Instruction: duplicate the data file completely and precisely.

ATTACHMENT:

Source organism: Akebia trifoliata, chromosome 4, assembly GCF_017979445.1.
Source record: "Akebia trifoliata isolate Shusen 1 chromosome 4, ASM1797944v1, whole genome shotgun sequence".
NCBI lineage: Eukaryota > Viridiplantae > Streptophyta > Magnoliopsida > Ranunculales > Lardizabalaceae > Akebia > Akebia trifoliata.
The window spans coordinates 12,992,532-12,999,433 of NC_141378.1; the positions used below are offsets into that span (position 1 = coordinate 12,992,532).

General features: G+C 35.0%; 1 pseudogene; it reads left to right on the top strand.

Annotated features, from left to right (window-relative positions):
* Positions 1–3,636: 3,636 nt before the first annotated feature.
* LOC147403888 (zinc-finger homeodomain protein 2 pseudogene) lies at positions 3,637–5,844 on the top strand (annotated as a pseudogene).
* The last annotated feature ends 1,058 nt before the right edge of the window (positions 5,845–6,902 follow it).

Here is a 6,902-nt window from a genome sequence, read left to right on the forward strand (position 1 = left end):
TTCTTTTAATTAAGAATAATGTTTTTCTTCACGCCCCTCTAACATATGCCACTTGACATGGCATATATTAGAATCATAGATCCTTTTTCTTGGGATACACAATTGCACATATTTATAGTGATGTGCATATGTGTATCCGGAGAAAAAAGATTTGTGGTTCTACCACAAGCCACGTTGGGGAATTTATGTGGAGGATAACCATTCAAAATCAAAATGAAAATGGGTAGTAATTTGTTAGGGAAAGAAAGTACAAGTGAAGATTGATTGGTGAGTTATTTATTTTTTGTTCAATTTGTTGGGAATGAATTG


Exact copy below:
Source organism: Akebia trifoliata, chromosome 4, assembly GCF_017979445.1.
Source record: "Akebia trifoliata isolate Shusen 1 chromosome 4, ASM1797944v1, whole genome shotgun sequence".
NCBI lineage: Eukaryota > Viridiplantae > Streptophyta > Magnoliopsida > Ranunculales > Lardizabalaceae > Akebia > Akebia trifoliata.
The window spans coordinates 12,992,532-12,999,433 of NC_141378.1; the positions used below are offsets into that span (position 1 = coordinate 12,992,532).

General features: G+C 35.0%; 1 pseudogene; it reads left to right on the top strand.

Annotated features, from left to right (window-relative positions):
* Positions 1–3,636: 3,636 nt before the first annotated feature.
* LOC147403888 (zinc-finger homeodomain protein 2 pseudogene) lies at positions 3,637–5,844 on the top strand (annotated as a pseudogene).
* The last annotated feature ends 1,058 nt before the right edge of the window (positions 5,845–6,902 follow it).

Here is a 6,902-nt window from a genome sequence, read left to right on the forward strand (position 1 = left end):
TTCTTTTAATTAAGAATAATGTTTTTCTTCACGCCCCTCTAACATATGCCACTTGACATGGCATATATTAGAATCATAGATCCTTTTTCTTGGGATACACAATTGCACATATTTATAGTGATGTGCATATGTGTATCCGGAGAAAAAAGATTTGTGGTTCTACCACAAGCCACGTTGGGGAATTTATGTGGAGGATAACCATTCAAAATCAAAATGAAAATGGGTAGTAATTTGTTAGGGAAAGAAAGTACAAGTGAAGATTGATTGGTGAGTTATTTATTTTTTGTTCAATTTGTTGGGAATGAATTG